“There are a lot of development opportunities for girls at the tee-ball, house league and rep level and some are even able to play in high school either on boy’s teams or with organizations like the Royal York Girls Baseball League or the Ontario Women’s Baseball League. However, if you skip ahead a few years to college, the sport ends for them,” explains Mike Irving, Head Coach of the Mississauga Twins U14 team that Yenna plays for and founder of BatterUpBaseball.ca., which is Canada’s largest youth baseball school and has its office in Port Credit.
Coach Mike says that while there are opportunities for women to play nationally and professionally, the system is failing girls at the college level as there are no baseball teams for young women, only softball teams.
“Since there are no scholarship opportunities or playing opportunities to move into, our best female baseball players find themselves forced to either make an unrealistic jump to the pros or give up the sport. Meanwhile, their male counterparts are able to move forward with their teams, earn athletic scholarships and realize their full potential as players,” Coach Mike explains.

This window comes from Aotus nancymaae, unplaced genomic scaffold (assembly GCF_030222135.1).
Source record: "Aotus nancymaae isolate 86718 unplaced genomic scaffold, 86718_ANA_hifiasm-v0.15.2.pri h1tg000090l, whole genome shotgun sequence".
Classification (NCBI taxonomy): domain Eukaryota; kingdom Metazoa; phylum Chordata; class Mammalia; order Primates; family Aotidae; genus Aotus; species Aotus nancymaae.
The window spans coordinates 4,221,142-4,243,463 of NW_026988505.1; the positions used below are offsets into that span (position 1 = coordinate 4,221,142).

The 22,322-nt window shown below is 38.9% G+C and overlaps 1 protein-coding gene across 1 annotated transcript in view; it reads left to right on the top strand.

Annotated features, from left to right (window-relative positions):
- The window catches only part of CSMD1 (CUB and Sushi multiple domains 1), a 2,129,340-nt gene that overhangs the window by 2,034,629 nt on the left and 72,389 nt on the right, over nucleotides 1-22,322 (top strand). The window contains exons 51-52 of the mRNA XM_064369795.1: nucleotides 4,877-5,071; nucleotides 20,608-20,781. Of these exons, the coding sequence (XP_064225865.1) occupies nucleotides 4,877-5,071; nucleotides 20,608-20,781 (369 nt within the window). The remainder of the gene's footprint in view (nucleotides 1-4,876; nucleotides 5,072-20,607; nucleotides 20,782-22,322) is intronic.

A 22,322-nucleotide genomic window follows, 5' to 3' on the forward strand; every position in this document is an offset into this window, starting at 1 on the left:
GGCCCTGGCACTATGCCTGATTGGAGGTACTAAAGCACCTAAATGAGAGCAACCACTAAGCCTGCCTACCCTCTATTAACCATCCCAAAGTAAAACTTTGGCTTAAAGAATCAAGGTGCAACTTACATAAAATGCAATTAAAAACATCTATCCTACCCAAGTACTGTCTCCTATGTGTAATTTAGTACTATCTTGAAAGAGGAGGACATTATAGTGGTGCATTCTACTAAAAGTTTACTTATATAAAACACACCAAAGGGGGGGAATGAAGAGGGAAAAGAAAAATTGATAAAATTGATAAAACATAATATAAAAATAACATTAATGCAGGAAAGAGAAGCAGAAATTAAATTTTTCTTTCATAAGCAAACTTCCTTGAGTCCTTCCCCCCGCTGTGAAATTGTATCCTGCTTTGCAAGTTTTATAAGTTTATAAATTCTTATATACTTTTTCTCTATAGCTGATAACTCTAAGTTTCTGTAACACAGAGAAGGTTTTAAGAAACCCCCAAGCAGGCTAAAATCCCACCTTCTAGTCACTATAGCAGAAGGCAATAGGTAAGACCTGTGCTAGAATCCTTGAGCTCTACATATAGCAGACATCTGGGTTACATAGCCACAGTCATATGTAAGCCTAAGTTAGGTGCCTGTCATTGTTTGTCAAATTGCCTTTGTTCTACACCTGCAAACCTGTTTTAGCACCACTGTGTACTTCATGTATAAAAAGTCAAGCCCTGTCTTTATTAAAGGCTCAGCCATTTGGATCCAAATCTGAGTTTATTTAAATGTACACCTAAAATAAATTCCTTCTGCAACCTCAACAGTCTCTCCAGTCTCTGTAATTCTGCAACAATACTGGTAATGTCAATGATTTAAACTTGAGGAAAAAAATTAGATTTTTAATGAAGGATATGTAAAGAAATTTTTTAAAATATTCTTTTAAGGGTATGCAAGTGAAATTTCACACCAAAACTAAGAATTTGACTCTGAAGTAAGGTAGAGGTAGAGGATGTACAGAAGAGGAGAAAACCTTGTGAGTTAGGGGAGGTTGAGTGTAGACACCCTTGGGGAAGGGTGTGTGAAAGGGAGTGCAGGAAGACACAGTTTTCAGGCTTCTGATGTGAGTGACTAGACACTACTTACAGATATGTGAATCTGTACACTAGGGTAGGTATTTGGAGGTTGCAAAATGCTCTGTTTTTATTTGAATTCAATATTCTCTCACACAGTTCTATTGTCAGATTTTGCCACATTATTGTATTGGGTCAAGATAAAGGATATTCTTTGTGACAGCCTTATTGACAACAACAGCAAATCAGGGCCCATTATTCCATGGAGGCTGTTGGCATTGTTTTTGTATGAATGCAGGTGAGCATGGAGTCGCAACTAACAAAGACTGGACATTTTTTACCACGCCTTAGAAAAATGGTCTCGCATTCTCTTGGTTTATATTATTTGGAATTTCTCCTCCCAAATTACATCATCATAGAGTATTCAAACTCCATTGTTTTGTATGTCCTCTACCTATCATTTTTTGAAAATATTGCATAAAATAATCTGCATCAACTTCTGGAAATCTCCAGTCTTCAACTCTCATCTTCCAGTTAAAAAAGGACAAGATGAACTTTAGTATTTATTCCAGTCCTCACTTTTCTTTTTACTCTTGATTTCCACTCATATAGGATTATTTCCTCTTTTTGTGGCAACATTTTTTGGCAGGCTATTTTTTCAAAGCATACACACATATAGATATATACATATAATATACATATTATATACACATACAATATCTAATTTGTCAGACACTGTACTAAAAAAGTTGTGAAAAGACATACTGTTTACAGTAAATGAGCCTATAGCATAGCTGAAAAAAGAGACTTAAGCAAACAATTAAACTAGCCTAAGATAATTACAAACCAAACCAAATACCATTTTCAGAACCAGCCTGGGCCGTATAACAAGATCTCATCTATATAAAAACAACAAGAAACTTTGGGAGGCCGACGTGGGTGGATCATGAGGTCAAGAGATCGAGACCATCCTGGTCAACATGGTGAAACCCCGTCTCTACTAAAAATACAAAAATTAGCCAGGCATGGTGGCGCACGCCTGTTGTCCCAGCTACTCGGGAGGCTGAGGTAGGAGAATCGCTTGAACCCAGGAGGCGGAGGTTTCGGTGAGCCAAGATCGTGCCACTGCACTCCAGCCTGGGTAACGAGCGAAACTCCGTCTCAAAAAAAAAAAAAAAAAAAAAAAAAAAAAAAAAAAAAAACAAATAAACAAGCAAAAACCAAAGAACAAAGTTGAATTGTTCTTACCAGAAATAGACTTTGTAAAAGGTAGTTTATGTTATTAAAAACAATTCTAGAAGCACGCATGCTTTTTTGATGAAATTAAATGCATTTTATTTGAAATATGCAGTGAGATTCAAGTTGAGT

Since there are no baseball opportunities for girls in university, most young women reluctantly make the switch to softball in high school or drop out altogether.
Yenna has done other sports along the way, like hockey and taekwondo, but says she’s built a lot of equity in baseball and doesn’t plan to make a change just when she is hitting her stride as a player. Between the comradery she’s developed over the years with her team (most of whom will be attending Lorne Park next year as they have a Sports Major program) as well the credibility and status she’s built with her coaches and her enjoyment of the game itself, both her and her parents have decided that she will continue. “I have always found baseball fun and mentally challenging—it is an incredible sport for me.”
“We need to start the conversation about women’s college baseball so the development track for girls and women is complete, from tee ball to high school to college to the pros,” says Coach Mike. “The first step is to raise awareness of how talented these girl’s baseball players are and how many of them there are out there. The next step is to innovate the sport by launching college women’s baseball teams and connecting young women with the same scholarships offered to boys.”
Though the necessary changes to the system may still be years in the making, Yenna says she wants to keep playing. It is a risk since softball scholarships are lucrative and now would be the time to make the change, but she is determined to stick with the sport she loves, keep working hard and stay hopeful that the opportunities will be there for her in baseball by the time she starts applying to university.
“I think it’s important for people to know that it’s not easy being a girl that plays baseball. There are a lot of struggles and it’s really hard to get past them, but as long as I have the support of my team, family and friends, I know I’m going to be alright,” says Yenna, adding, “I hope that I can play baseball for a really long time because, personally, I’m not a fan of softball. And, I want a chance in the big leagues!”